On Sunday evening, May 31, executives of Environmental Resources Management, a British research consultancy, joined the principals of the HKND Group, a Hong Kong-based development group set on building a canal across Nicaragua, in a private ceremony in Managua.
The event was held to formally submit a 14-volume study to Nicaraguan authorities on the environmental and social consequences of constructing a new and mammoth shipping corridor across Central America.
The following day, in a made-for-television press event, a copy of the 14-volume Environmental and Social Impact Assessment of the proposed Nicaragua Canal was displayed on a small table for news photographers.
Though the study is not available for public review, ERM and HKND executives joined government authorities in asserting that the canal construction is safe and feasible, and they defended the quality of the environmental assessment, which the government and HKND say is central to the case for starting excavation, perhaps before the end of the year.
“The purpose of the study is to provide an objective, current assessment based on science,” Manuel Coronel Kautz, the president of Nicaragua’s Grand Canal Authority, told reporters.
Edwin Castro, a senior Sandanista official, added that “this is the work of more than two years by ERM, with all the scientific means and serious business of ERM.”
The quality of ERM’s data, though, and the accuracy of its conclusions about the potential harms from canal construction and operation, are not nearly as airtight as Nicaraguan authorities and HKND affirm.
In March, ERM invited 15 environmental scientists and project experts to Miami to spend two days reviewing four chapters of the environmental assessment. In an 11-page evaluation obtained by Circle of Blue, the panel’s members concluded this spring that ERM’s environmental study is rife with significant flaws.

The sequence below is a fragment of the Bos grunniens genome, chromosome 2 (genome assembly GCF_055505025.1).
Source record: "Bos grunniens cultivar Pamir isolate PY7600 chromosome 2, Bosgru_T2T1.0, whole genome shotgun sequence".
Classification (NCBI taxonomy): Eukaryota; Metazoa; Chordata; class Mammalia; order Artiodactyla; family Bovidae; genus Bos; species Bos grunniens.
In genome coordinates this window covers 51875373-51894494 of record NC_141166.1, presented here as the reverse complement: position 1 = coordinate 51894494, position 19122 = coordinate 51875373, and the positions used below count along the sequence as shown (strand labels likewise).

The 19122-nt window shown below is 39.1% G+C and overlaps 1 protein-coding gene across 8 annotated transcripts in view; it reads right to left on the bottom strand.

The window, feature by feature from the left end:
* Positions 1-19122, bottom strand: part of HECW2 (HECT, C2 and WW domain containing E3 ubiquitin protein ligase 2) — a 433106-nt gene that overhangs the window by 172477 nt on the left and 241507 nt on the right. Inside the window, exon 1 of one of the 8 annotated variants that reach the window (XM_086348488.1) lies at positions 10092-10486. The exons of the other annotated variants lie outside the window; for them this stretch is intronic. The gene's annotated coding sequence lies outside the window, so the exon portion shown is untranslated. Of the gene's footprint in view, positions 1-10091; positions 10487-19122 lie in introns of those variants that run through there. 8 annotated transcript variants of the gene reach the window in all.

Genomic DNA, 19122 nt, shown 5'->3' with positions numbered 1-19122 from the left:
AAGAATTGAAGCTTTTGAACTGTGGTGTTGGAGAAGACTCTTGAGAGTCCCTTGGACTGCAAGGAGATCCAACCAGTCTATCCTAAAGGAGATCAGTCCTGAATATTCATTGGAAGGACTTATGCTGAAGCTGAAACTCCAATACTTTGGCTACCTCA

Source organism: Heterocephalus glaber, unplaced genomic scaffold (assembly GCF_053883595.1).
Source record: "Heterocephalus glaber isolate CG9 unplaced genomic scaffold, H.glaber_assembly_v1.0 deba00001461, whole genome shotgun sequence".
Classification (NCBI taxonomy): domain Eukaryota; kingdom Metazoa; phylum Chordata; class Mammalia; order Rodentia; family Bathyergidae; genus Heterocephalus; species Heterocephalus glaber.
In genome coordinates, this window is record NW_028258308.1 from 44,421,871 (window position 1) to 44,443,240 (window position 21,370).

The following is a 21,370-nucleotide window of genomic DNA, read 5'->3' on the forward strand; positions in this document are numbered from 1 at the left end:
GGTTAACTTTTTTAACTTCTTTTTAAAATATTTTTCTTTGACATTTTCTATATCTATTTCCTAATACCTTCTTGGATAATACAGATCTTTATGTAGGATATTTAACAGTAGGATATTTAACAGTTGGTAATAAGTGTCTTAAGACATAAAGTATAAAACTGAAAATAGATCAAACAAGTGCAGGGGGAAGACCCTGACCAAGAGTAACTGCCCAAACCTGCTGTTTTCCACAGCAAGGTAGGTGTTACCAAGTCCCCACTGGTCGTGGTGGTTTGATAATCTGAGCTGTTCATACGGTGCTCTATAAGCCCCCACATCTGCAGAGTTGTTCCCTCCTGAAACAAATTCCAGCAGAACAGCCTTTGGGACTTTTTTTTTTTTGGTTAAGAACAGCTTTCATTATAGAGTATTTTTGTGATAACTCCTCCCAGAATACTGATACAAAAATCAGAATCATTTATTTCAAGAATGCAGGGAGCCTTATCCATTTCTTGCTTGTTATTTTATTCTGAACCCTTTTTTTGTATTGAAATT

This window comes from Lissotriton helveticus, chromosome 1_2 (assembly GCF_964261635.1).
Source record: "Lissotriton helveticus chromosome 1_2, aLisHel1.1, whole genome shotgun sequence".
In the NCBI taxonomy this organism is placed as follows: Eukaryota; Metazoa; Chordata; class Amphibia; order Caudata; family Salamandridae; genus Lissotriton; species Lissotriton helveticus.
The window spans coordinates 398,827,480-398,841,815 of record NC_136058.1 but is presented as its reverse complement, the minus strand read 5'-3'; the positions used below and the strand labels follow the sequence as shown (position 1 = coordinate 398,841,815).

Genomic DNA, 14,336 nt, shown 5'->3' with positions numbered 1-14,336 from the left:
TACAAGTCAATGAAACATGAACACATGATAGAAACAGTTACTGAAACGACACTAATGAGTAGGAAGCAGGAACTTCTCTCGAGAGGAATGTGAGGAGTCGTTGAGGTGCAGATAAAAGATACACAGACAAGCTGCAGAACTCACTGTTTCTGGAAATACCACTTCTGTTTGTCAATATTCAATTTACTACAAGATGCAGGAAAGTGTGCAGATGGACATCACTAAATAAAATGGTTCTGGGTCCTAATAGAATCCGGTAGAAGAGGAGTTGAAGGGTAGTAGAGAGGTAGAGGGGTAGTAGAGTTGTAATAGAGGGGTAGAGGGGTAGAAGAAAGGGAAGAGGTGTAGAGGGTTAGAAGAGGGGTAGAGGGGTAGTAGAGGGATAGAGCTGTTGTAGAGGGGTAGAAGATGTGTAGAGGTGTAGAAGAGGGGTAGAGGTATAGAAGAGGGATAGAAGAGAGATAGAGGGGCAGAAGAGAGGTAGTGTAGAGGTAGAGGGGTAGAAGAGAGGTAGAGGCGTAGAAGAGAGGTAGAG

The gravest areas of concern, said panel members, involved understanding the geology beneath Lake Nicaragua, the disposal of 1.1 billion metric tonnes of silt that would be dredged from the lake for shipping channels nearly 28 metres (91 feet) deep and up to 520 metres (1,700 feet) wide.
The academic panel also questioned whether there would be sufficient supplies of water to operate two sets of locks in the event of deep and prolonged droughts that are anticipated in the region due to climate change.
“It seemed to me that the environmental impact assessment process was to create the illusion of science,” said Michael T. Brett, a professor in the Department of Civil and Environmental Engineering at the University of Washington in Seattle, during an interview with Circle of Blue. “I had the impression that most of the sections presented to us were of the quality of a weak Master’s thesis at any major research university. We kept asking, ‘Couldn’t this have been done better?’ It’s not very good work.”
Panel members also said in interviews that they wondered if the study’s weaknesses would jeopardise ERM’s global reputation for thorough and first-rate work.
When asked about that concern, David Blaha, a principal partner at London-based ERM, emailed this response to Circle of Blue:
“As you may know, ERM sponsored the expert panel. We did not need to do this but we believed a project of this magnitude deserved this level of review. ERM was very appreciative of the comments we received from the panel and we responded to all of their comments in the Environmental and Social Impact Assessment (ESIA).
We believe the ESIA is a robust document and objectively evaluates the effects of the project. I encourage you to review the ESIA (or at least the executive summary), once it is available, before reaching any conclusions about the document.”
Circle of Blue also obtained a copy of ERM’s 16-page response to the special panel, which is the only portion of the 14-volume study that has been made public. In its response, ERM generally agreed with the weaknesses in the work that the panel illustrated and said that some analysis had been reworked.
As proposed by HKND, the Nicaragua Canal would be more than three times longer than the Panama Canal; include two sets of monumental locks, larger than those currently under construction at the Panama Canal; require the construction of a 395-square-kilometre (152-square-mile) artificial lake; and force thousands of people from their homes.
As noted in the special panel’s report, the entire corridor proposed for construction — and the coastal marine environments in close proximity to the canal’s Pacific and Caribbean entrances — supports strong fisheries, is a storehouse of exotic tropical plant and animal species, and is home to dozens of indigenous human communities.